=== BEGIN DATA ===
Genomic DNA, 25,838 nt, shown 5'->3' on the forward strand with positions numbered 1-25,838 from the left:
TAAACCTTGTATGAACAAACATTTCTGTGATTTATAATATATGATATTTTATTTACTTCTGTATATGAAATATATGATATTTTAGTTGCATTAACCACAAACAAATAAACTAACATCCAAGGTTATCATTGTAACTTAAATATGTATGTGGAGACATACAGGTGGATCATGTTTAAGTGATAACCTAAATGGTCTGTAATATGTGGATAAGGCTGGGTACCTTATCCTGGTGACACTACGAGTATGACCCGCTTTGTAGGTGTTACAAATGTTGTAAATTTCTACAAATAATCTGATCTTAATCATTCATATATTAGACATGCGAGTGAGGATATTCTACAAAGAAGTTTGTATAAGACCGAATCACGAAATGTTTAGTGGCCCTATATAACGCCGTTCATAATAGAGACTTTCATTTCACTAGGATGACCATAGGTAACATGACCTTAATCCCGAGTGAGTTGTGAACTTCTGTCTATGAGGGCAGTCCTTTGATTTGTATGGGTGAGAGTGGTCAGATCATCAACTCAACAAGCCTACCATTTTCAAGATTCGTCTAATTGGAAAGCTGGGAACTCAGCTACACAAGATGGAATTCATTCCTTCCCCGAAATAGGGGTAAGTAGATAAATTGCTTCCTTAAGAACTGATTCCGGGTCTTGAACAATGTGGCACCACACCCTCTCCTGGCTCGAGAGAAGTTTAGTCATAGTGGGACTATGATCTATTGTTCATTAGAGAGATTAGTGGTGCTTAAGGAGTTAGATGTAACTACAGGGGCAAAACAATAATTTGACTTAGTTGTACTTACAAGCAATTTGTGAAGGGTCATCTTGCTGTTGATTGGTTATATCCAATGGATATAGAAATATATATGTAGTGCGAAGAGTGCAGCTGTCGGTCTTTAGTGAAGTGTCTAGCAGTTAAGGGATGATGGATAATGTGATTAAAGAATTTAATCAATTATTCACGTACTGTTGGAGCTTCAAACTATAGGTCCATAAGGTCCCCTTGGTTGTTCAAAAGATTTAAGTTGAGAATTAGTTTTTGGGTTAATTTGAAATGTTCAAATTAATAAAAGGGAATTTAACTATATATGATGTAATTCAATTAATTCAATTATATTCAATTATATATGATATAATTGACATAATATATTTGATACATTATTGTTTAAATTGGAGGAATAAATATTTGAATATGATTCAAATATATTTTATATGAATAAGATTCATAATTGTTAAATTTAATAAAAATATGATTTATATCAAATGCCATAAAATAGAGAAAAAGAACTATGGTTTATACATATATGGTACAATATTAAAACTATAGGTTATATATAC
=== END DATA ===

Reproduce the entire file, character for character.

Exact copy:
Genomic DNA, 25,838 nt, shown 5'->3' on the forward strand with positions numbered 1-25,838 from the left:
TAAACCTTGTATGAACAAACATTTCTGTGATTTATAATATATGATATTTTATTTACTTCTGTATATGAAATATATGATATTTTAGTTGCATTAACCACAAACAAATAAACTAACATCCAAGGTTATCATTGTAACTTAAATATGTATGTGGAGACATACAGGTGGATCATGTTTAAGTGATAACCTAAATGGTCTGTAATATGTGGATAAGGCTGGGTACCTTATCCTGGTGACACTACGAGTATGACCCGCTTTGTAGGTGTTACAAATGTTGTAAATTTCTACAAATAATCTGATCTTAATCATTCATATATTAGACATGCGAGTGAGGATATTCTACAAAGAAGTTTGTATAAGACCGAATCACGAAATGTTTAGTGGCCCTATATAACGCCGTTCATAATAGAGACTTTCATTTCACTAGGATGACCATAGGTAACATGACCTTAATCCCGAGTGAGTTGTGAACTTCTGTCTATGAGGGCAGTCCTTTGATTTGTATGGGTGAGAGTGGTCAGATCATCAACTCAACAAGCCTACCATTTTCAAGATTCGTCTAATTGGAAAGCTGGGAACTCAGCTACACAAGATGGAATTCATTCCTTCCCCGAAATAGGGGTAAGTAGATAAATTGCTTCCTTAAGAACTGATTCCGGGTCTTGAACAATGTGGCACCACACCCTCTCCTGGCTCGAGAGAAGTTTAGTCATAGTGGGACTATGATCTATTGTTCATTAGAGAGATTAGTGGTGCTTAAGGAGTTAGATGTAACTACAGGGGCAAAACAATAATTTGACTTAGTTGTACTTACAAGCAATTTGTGAAGGGTCATCTTGCTGTTGATTGGTTATATCCAATGGATATAGAAATATATATGTAGTGCGAAGAGTGCAGCTGTCGGTCTTTAGTGAAGTGTCTAGCAGTTAAGGGATGATGGATAATGTGATTAAAGAATTTAATCAATTATTCACGTACTGTTGGAGCTTCAAACTATAGGTCCATAAGGTCCCCTTGGTTGTTCAAAAGATTTAAGTTGAGAATTAGTTTTTGGGTTAATTTGAAATGTTCAAATTAATAAAAGGGAATTTAACTATATATGATGTAATTCAATTAATTCAATTATATTCAATTATATATGATATAATTGACATAATATATTTGATACATTATTGTTTAAATTGGAGGAATAAATATTTGAATATGATTCAAATATATTTTATATGAATAAGATTCATAATTGTTAAATTTAATAAAAATATGATTTATATCAAATGCCATAAAATAGAGAAAAAGAACTATGGTTTATACATATATGGTACAATATTAAAACTATAGGTTATATATAC